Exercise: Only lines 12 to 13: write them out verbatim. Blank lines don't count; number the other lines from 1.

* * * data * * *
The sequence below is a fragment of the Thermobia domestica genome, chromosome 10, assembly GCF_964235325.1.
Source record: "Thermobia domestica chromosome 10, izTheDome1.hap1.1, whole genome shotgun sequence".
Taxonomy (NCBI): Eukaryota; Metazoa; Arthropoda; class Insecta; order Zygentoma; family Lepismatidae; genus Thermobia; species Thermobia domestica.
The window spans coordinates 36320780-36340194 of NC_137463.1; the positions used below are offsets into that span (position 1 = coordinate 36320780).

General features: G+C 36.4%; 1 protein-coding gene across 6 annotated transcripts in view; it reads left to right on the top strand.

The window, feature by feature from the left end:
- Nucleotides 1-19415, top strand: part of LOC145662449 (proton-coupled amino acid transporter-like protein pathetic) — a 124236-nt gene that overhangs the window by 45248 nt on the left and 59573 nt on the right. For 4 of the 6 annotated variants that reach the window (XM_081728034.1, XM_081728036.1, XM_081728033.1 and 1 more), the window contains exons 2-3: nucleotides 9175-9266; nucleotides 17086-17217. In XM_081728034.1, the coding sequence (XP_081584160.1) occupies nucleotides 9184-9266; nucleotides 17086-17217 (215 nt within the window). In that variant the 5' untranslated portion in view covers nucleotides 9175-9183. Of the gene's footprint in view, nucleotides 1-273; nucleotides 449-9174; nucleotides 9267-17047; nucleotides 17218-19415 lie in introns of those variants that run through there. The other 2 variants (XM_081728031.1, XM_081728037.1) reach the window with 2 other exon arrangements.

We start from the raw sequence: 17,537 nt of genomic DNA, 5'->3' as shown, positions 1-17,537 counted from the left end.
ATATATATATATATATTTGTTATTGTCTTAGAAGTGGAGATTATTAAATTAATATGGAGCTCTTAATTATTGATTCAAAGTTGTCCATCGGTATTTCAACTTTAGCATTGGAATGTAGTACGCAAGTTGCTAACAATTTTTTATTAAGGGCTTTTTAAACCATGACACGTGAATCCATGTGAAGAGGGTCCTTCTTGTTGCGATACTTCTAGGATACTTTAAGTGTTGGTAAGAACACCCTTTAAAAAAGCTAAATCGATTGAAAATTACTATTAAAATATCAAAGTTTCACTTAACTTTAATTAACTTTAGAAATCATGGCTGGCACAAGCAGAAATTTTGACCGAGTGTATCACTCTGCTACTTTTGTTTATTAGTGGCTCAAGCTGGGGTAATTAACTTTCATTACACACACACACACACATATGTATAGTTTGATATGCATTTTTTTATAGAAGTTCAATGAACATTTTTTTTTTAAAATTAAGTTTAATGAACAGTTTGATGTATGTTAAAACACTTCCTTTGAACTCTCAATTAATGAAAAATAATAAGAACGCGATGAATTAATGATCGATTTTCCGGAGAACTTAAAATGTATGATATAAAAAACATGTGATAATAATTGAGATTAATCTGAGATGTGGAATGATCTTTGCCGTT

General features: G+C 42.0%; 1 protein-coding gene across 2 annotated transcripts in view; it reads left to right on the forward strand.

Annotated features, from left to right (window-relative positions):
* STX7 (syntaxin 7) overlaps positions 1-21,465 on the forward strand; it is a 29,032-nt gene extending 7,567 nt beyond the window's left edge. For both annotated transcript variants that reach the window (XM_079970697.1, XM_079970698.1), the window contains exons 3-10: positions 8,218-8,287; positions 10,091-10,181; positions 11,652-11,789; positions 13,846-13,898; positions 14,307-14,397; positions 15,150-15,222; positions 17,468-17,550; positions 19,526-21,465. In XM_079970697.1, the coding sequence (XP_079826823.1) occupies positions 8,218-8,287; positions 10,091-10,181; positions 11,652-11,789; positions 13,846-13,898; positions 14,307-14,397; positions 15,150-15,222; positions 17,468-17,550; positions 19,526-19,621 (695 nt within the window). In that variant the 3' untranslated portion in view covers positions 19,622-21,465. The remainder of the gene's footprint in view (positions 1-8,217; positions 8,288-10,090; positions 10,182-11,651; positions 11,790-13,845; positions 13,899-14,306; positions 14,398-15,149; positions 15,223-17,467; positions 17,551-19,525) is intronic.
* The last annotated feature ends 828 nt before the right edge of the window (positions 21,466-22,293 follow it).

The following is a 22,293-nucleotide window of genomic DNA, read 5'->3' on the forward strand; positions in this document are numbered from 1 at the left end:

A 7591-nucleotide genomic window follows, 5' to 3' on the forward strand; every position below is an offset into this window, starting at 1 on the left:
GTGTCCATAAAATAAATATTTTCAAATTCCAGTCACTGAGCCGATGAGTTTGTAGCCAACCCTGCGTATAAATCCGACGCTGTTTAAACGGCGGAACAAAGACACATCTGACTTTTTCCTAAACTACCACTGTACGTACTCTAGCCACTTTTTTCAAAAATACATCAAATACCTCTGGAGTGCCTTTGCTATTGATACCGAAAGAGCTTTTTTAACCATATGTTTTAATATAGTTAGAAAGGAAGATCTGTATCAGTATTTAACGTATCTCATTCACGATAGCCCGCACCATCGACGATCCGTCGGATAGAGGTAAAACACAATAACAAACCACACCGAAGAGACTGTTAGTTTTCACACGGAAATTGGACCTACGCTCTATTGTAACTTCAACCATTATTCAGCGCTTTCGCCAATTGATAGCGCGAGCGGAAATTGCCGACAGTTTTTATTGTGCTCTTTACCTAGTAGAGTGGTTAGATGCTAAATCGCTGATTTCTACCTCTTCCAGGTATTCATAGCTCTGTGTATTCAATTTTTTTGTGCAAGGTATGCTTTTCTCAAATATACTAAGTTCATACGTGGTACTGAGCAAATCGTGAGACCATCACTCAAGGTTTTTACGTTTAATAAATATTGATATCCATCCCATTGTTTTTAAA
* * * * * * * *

* STX7 (syntaxin 7) overlaps positions 1-21,465 on the forward strand; it is a 29,032-nt gene extending 7,567 nt beyond the window's left edge. For both annotated transcript variants that reach the window (XM_079970697.1, XM_079970698.1), the window contains exons 3-10: positions 8,218-8,287; positions 10,091-10,181; positions 11,652-11,789; positions 13,846-13,898; positions 14,307-14,397; positions 15,150-15,222; positions 17,468-17,550; positions 19,526-21,465. In XM_079970697.1, the coding sequence (XP_079826823.1) occupies positions 8,218-8,287; positions 10,091-10,181; positions 11,652-11,789; positions 13,846-13,898; positions 14,307-14,397; positions 15,150-15,222; positions 17,468-17,550; positions 19,526-19,621 (695 nt within the window). In that variant the 3' untranslated portion in view covers positions 19,622-21,465. The remainder of the gene's footprint in view (positions 1-8,217; positions 8,288-10,090; positions 10,182-11,651; positions 11,790-13,845; positions 13,899-14,306; positions 14,398-15,149; positions 15,223-17,467; positions 17,551-19,525) is intronic.
* The last annotated feature ends 828 nt before the right edge of the window (positions 21,466-22,293 follow it).